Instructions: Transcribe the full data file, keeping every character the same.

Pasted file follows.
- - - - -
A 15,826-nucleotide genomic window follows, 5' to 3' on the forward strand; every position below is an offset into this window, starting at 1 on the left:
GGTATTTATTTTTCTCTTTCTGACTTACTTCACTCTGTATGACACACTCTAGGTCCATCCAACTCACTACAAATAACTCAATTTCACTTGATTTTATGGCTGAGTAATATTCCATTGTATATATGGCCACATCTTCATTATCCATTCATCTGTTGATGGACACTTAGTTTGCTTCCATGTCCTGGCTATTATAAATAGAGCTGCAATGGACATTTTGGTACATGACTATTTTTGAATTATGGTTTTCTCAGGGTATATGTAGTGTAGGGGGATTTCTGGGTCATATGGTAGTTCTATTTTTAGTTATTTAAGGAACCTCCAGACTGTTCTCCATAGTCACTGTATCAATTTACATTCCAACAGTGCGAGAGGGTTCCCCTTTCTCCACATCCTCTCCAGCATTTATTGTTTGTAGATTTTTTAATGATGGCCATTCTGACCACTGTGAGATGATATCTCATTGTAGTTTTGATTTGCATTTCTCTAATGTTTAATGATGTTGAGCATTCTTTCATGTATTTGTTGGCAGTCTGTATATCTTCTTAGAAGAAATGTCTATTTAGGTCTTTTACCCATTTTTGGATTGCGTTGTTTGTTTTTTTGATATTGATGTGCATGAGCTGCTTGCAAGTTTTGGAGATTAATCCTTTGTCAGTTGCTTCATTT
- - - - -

A 15,826-nucleotide genomic window follows, 5' to 3' on the forward strand; every position below is an offset into this window, starting at 1 on the left:
GGTATTTATTTTTCTCTTTCTGACTTACTTCACTCTGTATGACACACTCTAGGTCCATCCAACTCACTACAAATAACTCAATTTCACTTGATTTTATGGCTGAGTAATATTCCATTGTATATATGGCCACATCTTCATTATCCATTCATCTGTTGATGGACACTTAGTTTGCTTCCATGTCCTGGCTATTATAAATAGAGCTGCAATGGACATTTTGGTACATGACTATTTTTGAATTATGGTTTTCTCAGGGTATATGTAGTGTAGGGGGATTTCTGGGTCATATGGTAGTTCTATTTTTAGTTATTTAAGGAACCTCCAGACTGTTCTCCATAGTCACTGTATCAATTTACATTCCAACAGTGCGAGAGGGTTCCCCTTTCTCCACATCCTCTCCAGCATTTATTGTTTGTAGATTTTTTAATGATGGCCATTCTGACCACTGTGAGATGATATCTCATTGTAGTTTTGATTTGCATTTCTCTAATGTTTAATGATGTTGAGCATTCTTTCATGTATTTGTTGGCAGTCTGTATATCTTCTTAGAAGAAATGTCTATTTAGGTCTTTTACCCATTTTTGGATTGCGTTGTTTGTTTTTTTGATATTGATGTGCATGAGCTGCTTGCAAGTTTTGGAGATTAATCCTTTGTCAGTTGCTTCATTT